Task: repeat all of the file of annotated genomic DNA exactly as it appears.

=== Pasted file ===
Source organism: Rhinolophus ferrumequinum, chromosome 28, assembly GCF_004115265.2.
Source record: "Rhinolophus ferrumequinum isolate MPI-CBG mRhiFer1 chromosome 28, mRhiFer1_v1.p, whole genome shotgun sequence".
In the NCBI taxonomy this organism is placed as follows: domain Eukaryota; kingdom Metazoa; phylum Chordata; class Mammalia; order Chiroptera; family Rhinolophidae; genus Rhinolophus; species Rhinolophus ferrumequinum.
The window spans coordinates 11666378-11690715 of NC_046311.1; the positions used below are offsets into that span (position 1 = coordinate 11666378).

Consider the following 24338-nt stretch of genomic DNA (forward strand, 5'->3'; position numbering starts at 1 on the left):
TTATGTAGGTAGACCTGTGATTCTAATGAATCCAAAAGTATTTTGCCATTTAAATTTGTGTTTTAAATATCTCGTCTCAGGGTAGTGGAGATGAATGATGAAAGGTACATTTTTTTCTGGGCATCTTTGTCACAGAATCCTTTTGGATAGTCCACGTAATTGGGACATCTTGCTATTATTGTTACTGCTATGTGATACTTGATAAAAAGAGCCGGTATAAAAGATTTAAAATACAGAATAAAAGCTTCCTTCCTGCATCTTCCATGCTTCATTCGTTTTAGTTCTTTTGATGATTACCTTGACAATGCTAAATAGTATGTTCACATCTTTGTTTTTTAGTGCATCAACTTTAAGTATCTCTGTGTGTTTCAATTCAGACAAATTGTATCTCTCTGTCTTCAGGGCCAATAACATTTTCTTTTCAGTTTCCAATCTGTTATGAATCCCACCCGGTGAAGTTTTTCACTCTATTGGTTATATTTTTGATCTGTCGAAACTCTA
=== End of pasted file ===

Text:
Source organism: Rhinolophus ferrumequinum, chromosome 28, assembly GCF_004115265.2.
Source record: "Rhinolophus ferrumequinum isolate MPI-CBG mRhiFer1 chromosome 28, mRhiFer1_v1.p, whole genome shotgun sequence".
In the NCBI taxonomy this organism is placed as follows: domain Eukaryota; kingdom Metazoa; phylum Chordata; class Mammalia; order Chiroptera; family Rhinolophidae; genus Rhinolophus; species Rhinolophus ferrumequinum.
The window spans coordinates 11666378-11690715 of NC_046311.1; the positions used below are offsets into that span (position 1 = coordinate 11666378).

Consider the following 24338-nt stretch of genomic DNA (forward strand, 5'->3'; position numbering starts at 1 on the left):
TTATGTAGGTAGACCTGTGATTCTAATGAATCCAAAAGTATTTTGCCATTTAAATTTGTGTTTTAAATATCTCGTCTCAGGGTAGTGGAGATGAATGATGAAAGGTACATTTTTTTCTGGGCATCTTTGTCACAGAATCCTTTTGGATAGTCCACGTAATTGGGACATCTTGCTATTATTGTTACTGCTATGTGATACTTGATAAAAAGAGCCGGTATAAAAGATTTAAAATACAGAATAAAAGCTTCCTTCCTGCATCTTCCATGCTTCATTCGTTTTAGTTCTTTTGATGATTACCTTGACAATGCTAAATAGTATGTTCACATCTTTGTTTTTTAGTGCATCAACTTTAAGTATCTCTGTGTGTTTCAATTCAGACAAATTGTATCTCTCTGTCTTCAGGGCCAATAACATTTTCTTTTCAGTTTCCAATCTGTTATGAATCCCACCCGGTGAAGTTTTTCACTCTATTGGTTATATTTTTGATCTGTCGAAACTCTA